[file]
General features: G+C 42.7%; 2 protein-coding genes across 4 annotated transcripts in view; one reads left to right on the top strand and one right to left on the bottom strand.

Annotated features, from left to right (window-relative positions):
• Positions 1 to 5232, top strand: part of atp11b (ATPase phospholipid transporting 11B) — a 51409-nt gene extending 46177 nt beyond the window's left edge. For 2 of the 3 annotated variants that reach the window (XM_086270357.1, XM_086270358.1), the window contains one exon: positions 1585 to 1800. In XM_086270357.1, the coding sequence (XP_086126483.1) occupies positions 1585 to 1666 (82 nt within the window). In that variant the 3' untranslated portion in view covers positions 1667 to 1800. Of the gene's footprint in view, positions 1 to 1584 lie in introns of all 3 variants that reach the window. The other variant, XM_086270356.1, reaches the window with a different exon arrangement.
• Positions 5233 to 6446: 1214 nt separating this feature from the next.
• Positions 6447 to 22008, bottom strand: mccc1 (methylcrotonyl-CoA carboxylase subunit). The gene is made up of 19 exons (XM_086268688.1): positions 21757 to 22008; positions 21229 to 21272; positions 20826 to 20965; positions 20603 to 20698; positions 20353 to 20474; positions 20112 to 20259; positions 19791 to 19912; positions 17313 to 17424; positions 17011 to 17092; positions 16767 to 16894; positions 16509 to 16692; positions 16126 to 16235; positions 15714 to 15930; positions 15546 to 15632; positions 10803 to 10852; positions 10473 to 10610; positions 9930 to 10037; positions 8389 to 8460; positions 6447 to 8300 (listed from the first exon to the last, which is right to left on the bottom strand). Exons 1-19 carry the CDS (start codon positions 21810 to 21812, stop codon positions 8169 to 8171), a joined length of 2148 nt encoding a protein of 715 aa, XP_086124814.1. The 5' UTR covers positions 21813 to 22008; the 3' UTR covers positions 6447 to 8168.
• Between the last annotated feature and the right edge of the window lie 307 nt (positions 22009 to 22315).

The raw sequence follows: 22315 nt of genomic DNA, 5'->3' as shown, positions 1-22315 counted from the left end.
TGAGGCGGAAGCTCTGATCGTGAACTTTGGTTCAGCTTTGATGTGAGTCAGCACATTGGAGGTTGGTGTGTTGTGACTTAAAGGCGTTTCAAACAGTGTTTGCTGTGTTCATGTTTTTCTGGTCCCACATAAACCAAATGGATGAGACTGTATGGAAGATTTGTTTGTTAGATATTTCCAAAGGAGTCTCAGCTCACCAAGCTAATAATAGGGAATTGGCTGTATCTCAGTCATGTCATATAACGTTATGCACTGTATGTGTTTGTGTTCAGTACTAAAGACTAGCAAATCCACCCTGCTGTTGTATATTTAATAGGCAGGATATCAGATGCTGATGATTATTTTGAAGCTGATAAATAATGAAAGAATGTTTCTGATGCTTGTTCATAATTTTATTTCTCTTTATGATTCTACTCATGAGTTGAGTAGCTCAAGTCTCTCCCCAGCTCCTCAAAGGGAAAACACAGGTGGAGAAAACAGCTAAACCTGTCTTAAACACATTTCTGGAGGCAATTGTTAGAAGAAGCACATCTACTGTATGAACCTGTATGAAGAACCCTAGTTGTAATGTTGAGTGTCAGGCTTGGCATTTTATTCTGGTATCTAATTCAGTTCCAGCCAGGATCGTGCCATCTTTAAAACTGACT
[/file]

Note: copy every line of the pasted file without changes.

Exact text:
General features: G+C 42.7%; 2 protein-coding genes across 4 annotated transcripts in view; one reads left to right on the top strand and one right to left on the bottom strand.

Annotated features, from left to right (window-relative positions):
• Positions 1 to 5232, top strand: part of atp11b (ATPase phospholipid transporting 11B) — a 51409-nt gene extending 46177 nt beyond the window's left edge. For 2 of the 3 annotated variants that reach the window (XM_086270357.1, XM_086270358.1), the window contains one exon: positions 1585 to 1800. In XM_086270357.1, the coding sequence (XP_086126483.1) occupies positions 1585 to 1666 (82 nt within the window). In that variant the 3' untranslated portion in view covers positions 1667 to 1800. Of the gene's footprint in view, positions 1 to 1584 lie in introns of all 3 variants that reach the window. The other variant, XM_086270356.1, reaches the window with a different exon arrangement.
• Positions 5233 to 6446: 1214 nt separating this feature from the next.
• Positions 6447 to 22008, bottom strand: mccc1 (methylcrotonyl-CoA carboxylase subunit). The gene is made up of 19 exons (XM_086268688.1): positions 21757 to 22008; positions 21229 to 21272; positions 20826 to 20965; positions 20603 to 20698; positions 20353 to 20474; positions 20112 to 20259; positions 19791 to 19912; positions 17313 to 17424; positions 17011 to 17092; positions 16767 to 16894; positions 16509 to 16692; positions 16126 to 16235; positions 15714 to 15930; positions 15546 to 15632; positions 10803 to 10852; positions 10473 to 10610; positions 9930 to 10037; positions 8389 to 8460; positions 6447 to 8300 (listed from the first exon to the last, which is right to left on the bottom strand). Exons 1-19 carry the CDS (start codon positions 21810 to 21812, stop codon positions 8169 to 8171), a joined length of 2148 nt encoding a protein of 715 aa, XP_086124814.1. The 5' UTR covers positions 21813 to 22008; the 3' UTR covers positions 6447 to 8168.
• Between the last annotated feature and the right edge of the window lie 307 nt (positions 22009 to 22315).

The raw sequence follows: 22315 nt of genomic DNA, 5'->3' as shown, positions 1-22315 counted from the left end.
TGAGGCGGAAGCTCTGATCGTGAACTTTGGTTCAGCTTTGATGTGAGTCAGCACATTGGAGGTTGGTGTGTTGTGACTTAAAGGCGTTTCAAACAGTGTTTGCTGTGTTCATGTTTTTCTGGTCCCACATAAACCAAATGGATGAGACTGTATGGAAGATTTGTTTGTTAGATATTTCCAAAGGAGTCTCAGCTCACCAAGCTAATAATAGGGAATTGGCTGTATCTCAGTCATGTCATATAACGTTATGCACTGTATGTGTTTGTGTTCAGTACTAAAGACTAGCAAATCCACCCTGCTGTTGTATATTTAATAGGCAGGATATCAGATGCTGATGATTATTTTGAAGCTGATAAATAATGAAAGAATGTTTCTGATGCTTGTTCATAATTTTATTTCTCTTTATGATTCTACTCATGAGTTGAGTAGCTCAAGTCTCTCCCCAGCTCCTCAAAGGGAAAACACAGGTGGAGAAAACAGCTAAACCTGTCTTAAACACATTTCTGGAGGCAATTGTTAGAAGAAGCACATCTACTGTATGAACCTGTATGAAGAACCCTAGTTGTAATGTTGAGTGTCAGGCTTGGCATTTTATTCTGGTATCTAATTCAGTTCCAGCCAGGATCGTGCCATCTTTAAAACTGACT